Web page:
Observing The O's By Way Of Rays And A's
By Stan "The Fan" Charles
The only real way to measure yourself, either individually or collectively as a team, is to take stock of what you are in the here and now. These past six home games against the Tampa Bay Rays and Oakland Athletics allowed the Baltimore Orioles to do just that.
Right now, the O's are far better than they have been at almost any time during the past 14 years. Yet, if orange-colored glasses are taken off, it's clear that the Birds are fighting the good fight, but it is an uphill battle all the time.
What has been the most interesting thing to observe is the work of the general manager, Dan Duquette. After years of watching Syd Thrift, Jim Beattie, Mike Flanagan and -- to a lesser extent -- Andy MacPhail, Orioles fans have someone grinding to make their home team capable of winning. It's important to remember that as good as 2012 has been, chances are Duquette will be more capable of layering the organization from every angle possible -- trades, free agents, international players and even players other organizations release -- in the future.
Rays GM Andrew Friedman's work in Tampa has been the genesis of the book The Extra 2%, written by Jonah Keri. Keri's goal was to piggyback on the amazing success and interest in Michael Lewis' book Moneyball about the work of Billy Beane in Oakland. (No word on who would play Friedman if and when a movie got made.)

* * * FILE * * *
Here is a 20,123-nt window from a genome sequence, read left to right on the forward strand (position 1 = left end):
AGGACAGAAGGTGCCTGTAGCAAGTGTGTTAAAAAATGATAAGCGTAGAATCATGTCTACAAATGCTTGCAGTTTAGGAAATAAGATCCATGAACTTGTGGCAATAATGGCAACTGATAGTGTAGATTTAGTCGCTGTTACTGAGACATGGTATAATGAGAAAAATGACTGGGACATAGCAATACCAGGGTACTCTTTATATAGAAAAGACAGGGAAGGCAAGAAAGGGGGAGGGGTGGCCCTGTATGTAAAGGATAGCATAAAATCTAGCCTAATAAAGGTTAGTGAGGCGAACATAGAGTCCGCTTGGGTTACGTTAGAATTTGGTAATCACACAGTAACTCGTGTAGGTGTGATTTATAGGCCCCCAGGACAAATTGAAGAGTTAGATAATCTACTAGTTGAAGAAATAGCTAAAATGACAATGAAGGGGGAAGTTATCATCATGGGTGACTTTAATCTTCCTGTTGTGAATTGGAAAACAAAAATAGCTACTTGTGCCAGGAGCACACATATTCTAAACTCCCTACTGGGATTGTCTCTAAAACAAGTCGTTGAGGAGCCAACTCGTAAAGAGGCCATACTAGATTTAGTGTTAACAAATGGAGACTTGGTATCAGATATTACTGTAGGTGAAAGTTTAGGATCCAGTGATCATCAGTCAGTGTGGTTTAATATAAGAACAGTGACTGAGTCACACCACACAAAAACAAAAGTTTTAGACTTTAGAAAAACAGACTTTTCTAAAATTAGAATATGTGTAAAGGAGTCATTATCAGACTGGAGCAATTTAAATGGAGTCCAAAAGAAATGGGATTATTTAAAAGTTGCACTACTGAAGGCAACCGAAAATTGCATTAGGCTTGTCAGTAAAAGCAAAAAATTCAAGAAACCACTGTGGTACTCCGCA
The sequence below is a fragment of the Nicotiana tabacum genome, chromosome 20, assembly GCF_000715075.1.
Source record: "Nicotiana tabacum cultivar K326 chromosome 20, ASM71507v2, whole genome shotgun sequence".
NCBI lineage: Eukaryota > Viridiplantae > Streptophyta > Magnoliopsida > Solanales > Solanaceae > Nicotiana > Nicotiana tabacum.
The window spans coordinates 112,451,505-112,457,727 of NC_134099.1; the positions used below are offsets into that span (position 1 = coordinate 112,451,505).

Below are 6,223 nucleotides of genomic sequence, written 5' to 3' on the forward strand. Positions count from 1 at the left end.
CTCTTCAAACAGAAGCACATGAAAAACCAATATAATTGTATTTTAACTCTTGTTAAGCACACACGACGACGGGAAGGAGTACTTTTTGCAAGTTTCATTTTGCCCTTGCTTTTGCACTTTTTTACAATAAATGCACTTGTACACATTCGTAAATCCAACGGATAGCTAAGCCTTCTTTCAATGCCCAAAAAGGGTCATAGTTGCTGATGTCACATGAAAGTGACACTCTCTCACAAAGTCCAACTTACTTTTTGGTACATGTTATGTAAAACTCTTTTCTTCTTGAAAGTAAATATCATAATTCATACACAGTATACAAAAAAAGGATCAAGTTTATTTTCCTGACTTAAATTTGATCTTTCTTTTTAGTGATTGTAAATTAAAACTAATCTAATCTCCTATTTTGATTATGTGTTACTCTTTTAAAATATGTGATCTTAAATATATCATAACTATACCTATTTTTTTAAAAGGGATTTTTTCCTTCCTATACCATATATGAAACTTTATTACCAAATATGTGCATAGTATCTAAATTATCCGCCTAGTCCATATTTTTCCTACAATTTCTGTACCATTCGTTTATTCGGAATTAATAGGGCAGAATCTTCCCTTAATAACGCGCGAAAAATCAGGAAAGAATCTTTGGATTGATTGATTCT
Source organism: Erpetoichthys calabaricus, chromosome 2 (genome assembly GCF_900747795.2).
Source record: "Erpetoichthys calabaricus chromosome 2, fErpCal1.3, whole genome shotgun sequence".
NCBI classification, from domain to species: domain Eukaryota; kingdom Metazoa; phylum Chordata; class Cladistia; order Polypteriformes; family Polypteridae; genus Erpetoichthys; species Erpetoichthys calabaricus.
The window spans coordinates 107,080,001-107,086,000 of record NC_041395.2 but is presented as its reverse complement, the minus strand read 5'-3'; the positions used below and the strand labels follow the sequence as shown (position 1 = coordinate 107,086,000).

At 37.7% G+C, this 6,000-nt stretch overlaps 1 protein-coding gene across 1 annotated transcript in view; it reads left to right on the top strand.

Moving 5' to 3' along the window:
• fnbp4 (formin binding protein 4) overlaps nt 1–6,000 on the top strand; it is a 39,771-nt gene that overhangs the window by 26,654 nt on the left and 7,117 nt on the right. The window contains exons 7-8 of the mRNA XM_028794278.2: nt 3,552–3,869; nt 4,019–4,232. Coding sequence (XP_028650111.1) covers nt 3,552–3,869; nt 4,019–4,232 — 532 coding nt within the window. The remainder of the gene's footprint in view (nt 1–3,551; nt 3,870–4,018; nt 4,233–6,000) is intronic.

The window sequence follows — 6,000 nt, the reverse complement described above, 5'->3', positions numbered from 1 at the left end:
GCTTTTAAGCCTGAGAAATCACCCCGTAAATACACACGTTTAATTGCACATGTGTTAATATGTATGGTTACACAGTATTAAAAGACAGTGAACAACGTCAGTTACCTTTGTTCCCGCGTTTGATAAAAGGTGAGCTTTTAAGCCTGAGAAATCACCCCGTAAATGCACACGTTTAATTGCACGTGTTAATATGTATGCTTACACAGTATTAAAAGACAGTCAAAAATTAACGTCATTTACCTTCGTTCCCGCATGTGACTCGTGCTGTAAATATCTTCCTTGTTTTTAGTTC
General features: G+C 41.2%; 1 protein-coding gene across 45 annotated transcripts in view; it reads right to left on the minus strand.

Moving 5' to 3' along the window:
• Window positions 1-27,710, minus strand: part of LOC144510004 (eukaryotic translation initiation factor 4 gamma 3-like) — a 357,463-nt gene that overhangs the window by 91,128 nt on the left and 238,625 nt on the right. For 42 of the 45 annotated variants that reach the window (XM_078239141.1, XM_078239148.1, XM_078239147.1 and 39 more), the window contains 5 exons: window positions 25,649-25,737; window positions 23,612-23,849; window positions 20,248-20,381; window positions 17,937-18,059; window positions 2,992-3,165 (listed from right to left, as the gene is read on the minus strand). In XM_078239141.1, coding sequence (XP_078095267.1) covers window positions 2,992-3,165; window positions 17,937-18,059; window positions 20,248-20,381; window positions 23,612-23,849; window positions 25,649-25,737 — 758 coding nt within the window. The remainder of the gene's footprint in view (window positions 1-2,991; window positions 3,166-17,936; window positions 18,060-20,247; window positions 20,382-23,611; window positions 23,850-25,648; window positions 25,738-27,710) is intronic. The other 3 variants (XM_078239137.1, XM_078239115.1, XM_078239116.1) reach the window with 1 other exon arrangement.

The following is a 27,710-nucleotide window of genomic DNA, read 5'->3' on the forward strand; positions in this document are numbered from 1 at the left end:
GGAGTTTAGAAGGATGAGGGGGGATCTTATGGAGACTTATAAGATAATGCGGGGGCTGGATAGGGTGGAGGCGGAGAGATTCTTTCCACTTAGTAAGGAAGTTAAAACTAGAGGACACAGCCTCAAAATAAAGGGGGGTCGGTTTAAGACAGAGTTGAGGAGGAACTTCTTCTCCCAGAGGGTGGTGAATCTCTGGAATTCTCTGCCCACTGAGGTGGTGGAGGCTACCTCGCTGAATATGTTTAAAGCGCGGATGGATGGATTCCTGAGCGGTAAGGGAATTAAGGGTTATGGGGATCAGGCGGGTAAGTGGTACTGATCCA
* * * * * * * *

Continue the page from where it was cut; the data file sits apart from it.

Yet, as another point of emphasis, Friedman has held that position in Tampa since November 2005 and Beane has gotten comfy in Oakland for 14 years. It takes much longer to be able to use every nuance of an organization to its fullest, like an orchestra leader uses the full range of his instruments.
That said, Duquette and manager Buck Showalter have to do a much better job of digging down deep on roster construction. Teams such as the New York Yankees, Los Angeles Angels, Boston Red Sox, Detroit Tigers, Texas Rangers and Los Angeles Dodgers have proven they'll spend huge dollars in order to be able to erase mistakes.
What you end up with when you are in the first year back, and have an owner that has been sold a bad bill of goods for years, are Lew Ford, Jamie Moyer, Joel Pineiro, Miguel Gonzalez, and players with expiring contracts, such as Mark Reynolds and Kevin Gregg.
There is nothing wrong with some of those players and situations, but when you have a tiny eraser, you have to limit key roster decisions to having players you want, not ones you have to keep.
A case in point is the Athletics' uber-talented Cuban defector, center fielder Yoenis Cespedes. The Orioles and Duquette ventured lightly where they should have been able to blow the A's away. Yes, lose in free agency to the previously mentioned big-market spenders. But when a player such as a Cespedes comes along, with all five tools, the Orioles can't lose out to the A's, who will almost always spend far less than the Orioles.
Finishing 2-4 versus the teams you are measuring up against in the brave new world of two wild cards is going to make for quite a roller-coaster ride in both the National League and American League.
What remains to be seen is whether Duquette can make a couple of significant additions at the trade deadline, which might paint the Orioles firmly in the playoff picture.
Posted July 30, 2012